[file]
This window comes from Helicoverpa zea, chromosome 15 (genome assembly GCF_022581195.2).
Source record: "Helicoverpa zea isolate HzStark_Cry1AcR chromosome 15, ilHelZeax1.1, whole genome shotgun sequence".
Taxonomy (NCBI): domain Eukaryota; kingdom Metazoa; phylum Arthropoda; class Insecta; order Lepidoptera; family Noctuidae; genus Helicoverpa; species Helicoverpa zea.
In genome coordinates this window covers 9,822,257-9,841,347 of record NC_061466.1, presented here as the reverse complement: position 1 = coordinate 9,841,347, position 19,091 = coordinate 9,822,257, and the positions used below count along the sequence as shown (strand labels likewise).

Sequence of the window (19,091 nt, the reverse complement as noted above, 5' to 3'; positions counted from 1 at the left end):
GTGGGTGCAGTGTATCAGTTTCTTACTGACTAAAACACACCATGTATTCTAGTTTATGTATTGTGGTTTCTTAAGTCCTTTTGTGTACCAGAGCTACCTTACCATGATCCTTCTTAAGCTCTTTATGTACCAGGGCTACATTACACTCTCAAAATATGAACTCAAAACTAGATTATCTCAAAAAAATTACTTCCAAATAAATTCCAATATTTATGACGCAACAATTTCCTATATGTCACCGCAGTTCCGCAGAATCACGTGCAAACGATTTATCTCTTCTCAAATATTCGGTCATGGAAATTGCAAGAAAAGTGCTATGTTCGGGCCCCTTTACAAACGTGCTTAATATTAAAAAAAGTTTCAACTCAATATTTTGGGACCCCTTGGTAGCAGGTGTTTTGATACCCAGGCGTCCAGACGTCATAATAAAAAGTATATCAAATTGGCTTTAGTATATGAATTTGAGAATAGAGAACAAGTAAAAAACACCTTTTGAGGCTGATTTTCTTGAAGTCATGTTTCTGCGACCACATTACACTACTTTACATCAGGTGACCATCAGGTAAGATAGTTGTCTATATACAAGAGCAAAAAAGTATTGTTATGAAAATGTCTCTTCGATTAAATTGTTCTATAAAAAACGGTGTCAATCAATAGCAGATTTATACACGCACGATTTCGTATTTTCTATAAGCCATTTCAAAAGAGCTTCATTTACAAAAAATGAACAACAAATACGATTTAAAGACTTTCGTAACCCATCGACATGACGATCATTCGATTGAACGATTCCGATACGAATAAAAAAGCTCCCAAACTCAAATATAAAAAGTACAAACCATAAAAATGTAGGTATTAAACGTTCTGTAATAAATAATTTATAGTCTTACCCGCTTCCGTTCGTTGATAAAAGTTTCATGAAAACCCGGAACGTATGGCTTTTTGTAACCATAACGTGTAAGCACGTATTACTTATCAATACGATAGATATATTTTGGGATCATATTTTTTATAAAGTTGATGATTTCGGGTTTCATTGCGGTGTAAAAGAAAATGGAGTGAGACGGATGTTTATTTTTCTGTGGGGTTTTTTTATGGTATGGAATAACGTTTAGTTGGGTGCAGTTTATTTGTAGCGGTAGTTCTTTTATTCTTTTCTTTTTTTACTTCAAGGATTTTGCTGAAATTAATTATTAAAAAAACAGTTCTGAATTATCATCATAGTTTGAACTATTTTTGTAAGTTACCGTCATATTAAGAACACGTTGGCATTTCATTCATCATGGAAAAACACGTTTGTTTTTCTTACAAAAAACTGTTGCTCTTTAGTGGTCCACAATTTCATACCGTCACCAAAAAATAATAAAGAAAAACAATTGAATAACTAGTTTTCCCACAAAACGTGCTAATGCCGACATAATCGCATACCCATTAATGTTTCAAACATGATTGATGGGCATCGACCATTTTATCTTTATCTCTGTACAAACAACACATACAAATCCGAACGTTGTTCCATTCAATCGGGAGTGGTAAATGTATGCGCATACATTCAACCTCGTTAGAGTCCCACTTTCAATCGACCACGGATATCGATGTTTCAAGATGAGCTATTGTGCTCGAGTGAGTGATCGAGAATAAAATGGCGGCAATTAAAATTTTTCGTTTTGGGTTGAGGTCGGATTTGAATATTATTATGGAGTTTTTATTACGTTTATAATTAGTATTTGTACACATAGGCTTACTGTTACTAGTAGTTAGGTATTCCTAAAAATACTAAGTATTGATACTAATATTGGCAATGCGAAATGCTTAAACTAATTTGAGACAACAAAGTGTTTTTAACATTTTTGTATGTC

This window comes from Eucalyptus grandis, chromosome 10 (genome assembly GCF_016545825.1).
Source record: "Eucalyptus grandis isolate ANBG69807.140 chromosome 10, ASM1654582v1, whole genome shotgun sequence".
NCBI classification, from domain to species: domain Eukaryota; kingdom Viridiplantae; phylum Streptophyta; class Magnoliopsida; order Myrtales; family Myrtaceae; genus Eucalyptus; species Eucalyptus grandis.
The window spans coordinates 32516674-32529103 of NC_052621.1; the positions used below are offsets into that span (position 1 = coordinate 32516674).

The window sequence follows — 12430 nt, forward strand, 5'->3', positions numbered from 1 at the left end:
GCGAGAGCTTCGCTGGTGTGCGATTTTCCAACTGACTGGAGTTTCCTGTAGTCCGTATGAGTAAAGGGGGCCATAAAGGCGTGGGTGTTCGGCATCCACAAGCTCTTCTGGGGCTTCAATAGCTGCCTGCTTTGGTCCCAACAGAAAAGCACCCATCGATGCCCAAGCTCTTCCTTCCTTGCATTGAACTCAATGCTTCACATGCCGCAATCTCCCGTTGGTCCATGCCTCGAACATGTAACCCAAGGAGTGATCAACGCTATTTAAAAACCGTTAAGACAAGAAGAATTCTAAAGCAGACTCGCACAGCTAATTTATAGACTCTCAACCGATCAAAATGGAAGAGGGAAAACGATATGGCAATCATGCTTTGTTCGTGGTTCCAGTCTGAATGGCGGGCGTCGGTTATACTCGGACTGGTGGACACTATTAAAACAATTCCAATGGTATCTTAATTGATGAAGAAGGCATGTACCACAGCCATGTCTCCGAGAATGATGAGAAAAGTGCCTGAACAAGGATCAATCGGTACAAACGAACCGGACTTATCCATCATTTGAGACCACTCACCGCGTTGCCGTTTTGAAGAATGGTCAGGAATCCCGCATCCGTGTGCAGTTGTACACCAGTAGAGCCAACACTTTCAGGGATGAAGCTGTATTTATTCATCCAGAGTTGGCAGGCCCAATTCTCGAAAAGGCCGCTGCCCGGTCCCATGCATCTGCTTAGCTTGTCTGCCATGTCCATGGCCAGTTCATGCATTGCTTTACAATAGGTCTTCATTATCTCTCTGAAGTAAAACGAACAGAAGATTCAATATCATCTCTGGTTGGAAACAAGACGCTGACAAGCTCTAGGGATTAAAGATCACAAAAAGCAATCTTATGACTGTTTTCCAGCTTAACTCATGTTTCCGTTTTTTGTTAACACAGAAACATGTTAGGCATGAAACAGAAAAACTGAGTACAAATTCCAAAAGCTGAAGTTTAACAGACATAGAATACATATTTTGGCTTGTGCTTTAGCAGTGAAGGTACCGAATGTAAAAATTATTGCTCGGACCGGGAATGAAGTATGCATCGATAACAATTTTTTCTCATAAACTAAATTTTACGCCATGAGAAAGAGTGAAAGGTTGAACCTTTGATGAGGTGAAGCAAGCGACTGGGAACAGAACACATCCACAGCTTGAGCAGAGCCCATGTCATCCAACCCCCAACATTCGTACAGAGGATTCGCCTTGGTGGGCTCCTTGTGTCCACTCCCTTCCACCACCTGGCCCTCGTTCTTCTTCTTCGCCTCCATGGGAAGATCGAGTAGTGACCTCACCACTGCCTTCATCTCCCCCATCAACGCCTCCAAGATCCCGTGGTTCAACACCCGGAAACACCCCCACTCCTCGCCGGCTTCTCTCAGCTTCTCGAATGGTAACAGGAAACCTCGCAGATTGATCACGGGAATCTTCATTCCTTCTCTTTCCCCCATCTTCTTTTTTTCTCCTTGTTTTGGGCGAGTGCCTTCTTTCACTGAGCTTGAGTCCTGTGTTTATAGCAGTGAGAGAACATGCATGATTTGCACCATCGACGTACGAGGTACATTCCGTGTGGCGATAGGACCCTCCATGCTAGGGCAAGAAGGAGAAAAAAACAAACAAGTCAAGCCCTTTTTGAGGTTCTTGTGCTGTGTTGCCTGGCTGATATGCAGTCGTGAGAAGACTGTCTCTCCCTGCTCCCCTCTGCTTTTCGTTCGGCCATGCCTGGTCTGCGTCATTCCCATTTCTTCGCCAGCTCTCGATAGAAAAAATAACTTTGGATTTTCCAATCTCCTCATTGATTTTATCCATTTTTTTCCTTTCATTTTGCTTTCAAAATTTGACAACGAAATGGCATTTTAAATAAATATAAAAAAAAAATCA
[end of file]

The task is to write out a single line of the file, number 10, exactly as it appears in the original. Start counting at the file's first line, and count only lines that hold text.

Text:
The window spans coordinates 32516674-32529103 of NC_052621.1; the positions used below are offsets into that span (position 1 = coordinate 32516674).